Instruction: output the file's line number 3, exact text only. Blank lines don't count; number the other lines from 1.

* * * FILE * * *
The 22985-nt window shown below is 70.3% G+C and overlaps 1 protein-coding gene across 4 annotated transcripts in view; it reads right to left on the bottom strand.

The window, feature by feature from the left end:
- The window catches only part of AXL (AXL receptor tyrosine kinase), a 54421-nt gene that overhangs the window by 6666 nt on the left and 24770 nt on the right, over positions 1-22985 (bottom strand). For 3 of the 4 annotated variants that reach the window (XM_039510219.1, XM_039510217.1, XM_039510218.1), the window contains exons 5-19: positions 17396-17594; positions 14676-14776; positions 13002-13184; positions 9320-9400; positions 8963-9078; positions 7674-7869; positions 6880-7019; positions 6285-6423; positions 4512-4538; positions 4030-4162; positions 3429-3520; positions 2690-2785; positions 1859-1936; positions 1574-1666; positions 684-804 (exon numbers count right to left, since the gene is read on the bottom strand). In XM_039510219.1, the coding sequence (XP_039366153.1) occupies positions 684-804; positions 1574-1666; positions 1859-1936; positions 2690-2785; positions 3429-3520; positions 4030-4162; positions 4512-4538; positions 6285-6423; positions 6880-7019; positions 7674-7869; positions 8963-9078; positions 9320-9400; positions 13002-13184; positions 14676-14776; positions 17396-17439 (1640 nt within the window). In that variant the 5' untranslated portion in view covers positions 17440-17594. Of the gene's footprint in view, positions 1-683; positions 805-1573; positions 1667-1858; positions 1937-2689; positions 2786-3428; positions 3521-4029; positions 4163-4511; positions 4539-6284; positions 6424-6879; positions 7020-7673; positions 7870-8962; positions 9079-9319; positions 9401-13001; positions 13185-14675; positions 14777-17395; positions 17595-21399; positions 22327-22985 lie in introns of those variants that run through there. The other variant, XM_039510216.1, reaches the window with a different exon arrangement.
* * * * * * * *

- The window catches only part of AXL (AXL receptor tyrosine kinase), a 54421-nt gene that overhangs the window by 6666 nt on the left and 24770 nt on the right, over positions 1-22985 (bottom strand). For 3 of the 4 annotated variants that reach the window (XM_039510219.1, XM_039510217.1, XM_039510218.1), the window contains exons 5-19: positions 17396-17594; positions 14676-14776; positions 13002-13184; positions 9320-9400; positions 8963-9078; positions 7674-7869; positions 6880-7019; positions 6285-6423; positions 4512-4538; positions 4030-4162; positions 3429-3520; positions 2690-2785; positions 1859-1936; positions 1574-1666; positions 684-804 (exon numbers count right to left, since the gene is read on the bottom strand). In XM_039510219.1, the coding sequence (XP_039366153.1) occupies positions 684-804; positions 1574-1666; positions 1859-1936; positions 2690-2785; positions 3429-3520; positions 4030-4162; positions 4512-4538; positions 6285-6423; positions 6880-7019; positions 7674-7869; positions 8963-9078; positions 9320-9400; positions 13002-13184; positions 14676-14776; positions 17396-17439 (1640 nt within the window). In that variant the 5' untranslated portion in view covers positions 17440-17594. Of the gene's footprint in view, positions 1-683; positions 805-1573; positions 1667-1858; positions 1937-2689; positions 2786-3428; positions 3521-4029; positions 4163-4511; positions 4539-6284; positions 6424-6879; positions 7020-7673; positions 7870-8962; positions 9079-9319; positions 9401-13001; positions 13185-14675; positions 14777-17395; positions 17595-21399; positions 22327-22985 lie in introns of those variants that run through there. The other variant, XM_039510216.1, reaches the window with a different exon arrangement.